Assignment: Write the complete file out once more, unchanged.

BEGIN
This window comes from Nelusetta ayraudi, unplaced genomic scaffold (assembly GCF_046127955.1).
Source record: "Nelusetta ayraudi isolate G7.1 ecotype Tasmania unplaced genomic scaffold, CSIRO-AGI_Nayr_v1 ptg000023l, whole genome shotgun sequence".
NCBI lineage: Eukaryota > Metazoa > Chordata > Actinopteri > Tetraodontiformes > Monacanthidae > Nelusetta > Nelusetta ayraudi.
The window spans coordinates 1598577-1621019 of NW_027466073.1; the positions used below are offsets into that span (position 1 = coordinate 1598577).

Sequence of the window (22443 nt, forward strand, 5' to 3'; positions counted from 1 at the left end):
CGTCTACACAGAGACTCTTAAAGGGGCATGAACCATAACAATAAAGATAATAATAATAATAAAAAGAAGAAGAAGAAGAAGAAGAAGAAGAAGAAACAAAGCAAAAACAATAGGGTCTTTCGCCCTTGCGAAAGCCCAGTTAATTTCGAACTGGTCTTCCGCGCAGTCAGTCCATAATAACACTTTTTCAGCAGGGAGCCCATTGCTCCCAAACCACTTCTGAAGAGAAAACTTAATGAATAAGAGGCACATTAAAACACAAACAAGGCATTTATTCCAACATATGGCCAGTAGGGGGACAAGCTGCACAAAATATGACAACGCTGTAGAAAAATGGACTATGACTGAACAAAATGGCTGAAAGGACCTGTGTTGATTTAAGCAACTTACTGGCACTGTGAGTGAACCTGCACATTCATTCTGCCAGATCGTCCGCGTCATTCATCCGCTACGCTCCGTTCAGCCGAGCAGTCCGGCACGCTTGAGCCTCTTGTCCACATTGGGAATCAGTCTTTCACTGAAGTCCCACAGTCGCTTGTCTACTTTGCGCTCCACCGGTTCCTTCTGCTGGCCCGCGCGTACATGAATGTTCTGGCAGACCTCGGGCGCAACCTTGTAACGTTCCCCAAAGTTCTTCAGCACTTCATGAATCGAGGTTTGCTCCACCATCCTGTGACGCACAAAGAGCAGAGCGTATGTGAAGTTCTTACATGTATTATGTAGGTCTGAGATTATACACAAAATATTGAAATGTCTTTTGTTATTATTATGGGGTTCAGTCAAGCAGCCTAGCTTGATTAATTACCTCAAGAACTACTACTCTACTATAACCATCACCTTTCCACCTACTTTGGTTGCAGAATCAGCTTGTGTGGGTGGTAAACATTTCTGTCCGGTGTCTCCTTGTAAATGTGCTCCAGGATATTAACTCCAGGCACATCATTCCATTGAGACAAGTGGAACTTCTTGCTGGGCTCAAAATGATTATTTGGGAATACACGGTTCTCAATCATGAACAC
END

This window comes from Nelusetta ayraudi, unplaced genomic scaffold (assembly GCF_046127955.1).
Source record: "Nelusetta ayraudi isolate G7.1 ecotype Tasmania unplaced genomic scaffold, CSIRO-AGI_Nayr_v1 ptg000023l, whole genome shotgun sequence".
NCBI lineage: Eukaryota > Metazoa > Chordata > Actinopteri > Tetraodontiformes > Monacanthidae > Nelusetta > Nelusetta ayraudi.
The window spans coordinates 1598577-1621019 of NW_027466073.1; the positions used below are offsets into that span (position 1 = coordinate 1598577).

Sequence of the window (22443 nt, forward strand, 5' to 3'; positions counted from 1 at the left end):
CGTCTACACAGAGACTCTTAAAGGGGCATGAACCATAACAATAAAGATAATAATAATAATAAAAAGAAGAAGAAGAAGAAGAAGAAGAAGAAGAAACAAAGCAAAAACAATAGGGTCTTTCGCCCTTGCGAAAGCCCAGTTAATTTCGAACTGGTCTTCCGCGCAGTCAGTCCATAATAACACTTTTTCAGCAGGGAGCCCATTGCTCCCAAACCACTTCTGAAGAGAAAACTTAATGAATAAGAGGCACATTAAAACACAAACAAGGCATTTATTCCAACATATGGCCAGTAGGGGGACAAGCTGCACAAAATATGACAACGCTGTAGAAAAATGGACTATGACTGAACAAAATGGCTGAAAGGACCTGTGTTGATTTAAGCAACTTACTGGCACTGTGAGTGAACCTGCACATTCATTCTGCCAGATCGTCCGCGTCATTCATCCGCTACGCTCCGTTCAGCCGAGCAGTCCGGCACGCTTGAGCCTCTTGTCCACATTGGGAATCAGTCTTTCACTGAAGTCCCACAGTCGCTTGTCTACTTTGCGCTCCACCGGTTCCTTCTGCTGGCCCGCGCGTACATGAATGTTCTGGCAGACCTCGGGCGCAACCTTGTAACGTTCCCCAAAGTTCTTCAGCACTTCATGAATCGAGGTTTGCTCCACCATCCTGTGACGCACAAAGAGCAGAGCGTATGTGAAGTTCTTACATGTATTATGTAGGTCTGAGATTATACACAAAATATTGAAATGTCTTTTGTTATTATTATGGGGTTCAGTCAAGCAGCCTAGCTTGATTAATTACCTCAAGAACTACTACTCTACTATAACCATCACCTTTCCACCTACTTTGGTTGCAGAATCAGCTTGTGTGGGTGGTAAACATTTCTGTCCGGTGTCTCCTTGTAAATGTGCTCCAGGATATTAACTCCAGGCACATCATTCCATTGAGACAAGTGGAACTTCTTGCTGGGCTCAAAATGATTATTTGGGAATACACGGTTCTCAATCATGAACAC